Clocking in just over a minute and a half, Yes’ “We Have Heaven’ is essentially a Jon Anderson chant revolving around two themes.
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This Best of 2015 list focuses on those revelatory moments, those times when a shard of pristine insight cuts through the clutter of expectation and then memory.
Yes’ ‘Fragile’ is undoubtedly a great album, but “Cans and Brahms” reminds us that it could have been even greater with a Rick Wakeman original.
“Roundabout” gave Yes’ reworked lineup an opportunity to shine, as the newly installed Rick Wakeman makes a lasting impression.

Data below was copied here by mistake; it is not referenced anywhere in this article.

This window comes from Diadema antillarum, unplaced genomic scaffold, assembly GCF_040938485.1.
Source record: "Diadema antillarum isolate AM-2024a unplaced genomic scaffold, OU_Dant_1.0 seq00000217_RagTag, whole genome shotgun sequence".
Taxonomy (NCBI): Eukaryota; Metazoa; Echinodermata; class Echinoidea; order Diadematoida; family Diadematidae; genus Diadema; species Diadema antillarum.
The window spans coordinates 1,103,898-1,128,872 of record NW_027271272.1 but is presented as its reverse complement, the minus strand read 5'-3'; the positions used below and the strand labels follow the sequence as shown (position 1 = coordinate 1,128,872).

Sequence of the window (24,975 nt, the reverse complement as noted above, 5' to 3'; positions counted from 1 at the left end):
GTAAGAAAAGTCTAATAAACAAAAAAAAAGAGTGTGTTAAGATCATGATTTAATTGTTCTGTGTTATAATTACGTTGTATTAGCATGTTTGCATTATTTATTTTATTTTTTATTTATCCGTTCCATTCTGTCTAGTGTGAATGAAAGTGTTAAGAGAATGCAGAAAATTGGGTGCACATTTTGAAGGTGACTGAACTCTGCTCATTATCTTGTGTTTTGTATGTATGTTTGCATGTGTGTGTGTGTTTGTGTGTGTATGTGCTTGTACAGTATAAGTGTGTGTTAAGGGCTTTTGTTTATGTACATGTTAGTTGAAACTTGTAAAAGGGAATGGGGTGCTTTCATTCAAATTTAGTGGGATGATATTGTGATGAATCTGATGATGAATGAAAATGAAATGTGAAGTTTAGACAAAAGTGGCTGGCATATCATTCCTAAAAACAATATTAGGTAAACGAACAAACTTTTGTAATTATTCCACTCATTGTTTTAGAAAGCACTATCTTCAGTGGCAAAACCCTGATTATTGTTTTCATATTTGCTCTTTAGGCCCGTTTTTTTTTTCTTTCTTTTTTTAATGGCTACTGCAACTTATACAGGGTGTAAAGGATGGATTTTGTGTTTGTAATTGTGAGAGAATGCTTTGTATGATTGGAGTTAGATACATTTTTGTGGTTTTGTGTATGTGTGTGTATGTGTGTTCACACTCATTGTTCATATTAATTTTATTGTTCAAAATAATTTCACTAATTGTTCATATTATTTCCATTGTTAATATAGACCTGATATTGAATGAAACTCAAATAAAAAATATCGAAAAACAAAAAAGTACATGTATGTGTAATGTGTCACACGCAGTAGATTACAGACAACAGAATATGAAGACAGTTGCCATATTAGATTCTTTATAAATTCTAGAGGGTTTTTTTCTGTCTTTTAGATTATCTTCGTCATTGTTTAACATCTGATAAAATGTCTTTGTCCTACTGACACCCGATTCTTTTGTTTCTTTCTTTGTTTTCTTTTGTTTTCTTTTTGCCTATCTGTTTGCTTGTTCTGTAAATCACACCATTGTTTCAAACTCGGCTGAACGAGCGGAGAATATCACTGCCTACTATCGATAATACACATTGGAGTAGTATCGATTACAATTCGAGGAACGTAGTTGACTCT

Joni Mitchell, Yes, Mr. Mister, Kevin Gilbert and David Baerwald find a home on Preston Frazier’s Best of 2015 list for reissues and box sets.
Yes’ “Perpetual Change” is a wonder of polyrhythms, poetic lyrics, tight harmonies, elegant keys and sometimes melodic, always innovative guitar.
Billy Sherwood goes in depth with Douglas Harr on his new solo project ‘Citizen,’ and discusses Yes’ surprise setlist addition during Cruise to the Edge.
Jon Anderson’s often-forgotten “A Venture” likely would have been a favorite on most prog projects, and that speaks to the strength of ‘The Yes Album.’
Yes’ “I’ve Seen All Good People” uses a number of elements not commonly found in rock. But it all comes together to form an unlikely masterpiece.
Yes’ first epic triumph arrives, as contributions by Jon Anderson, Steve Howe and Chris Squire are stitched together to make “Starship Trooper.”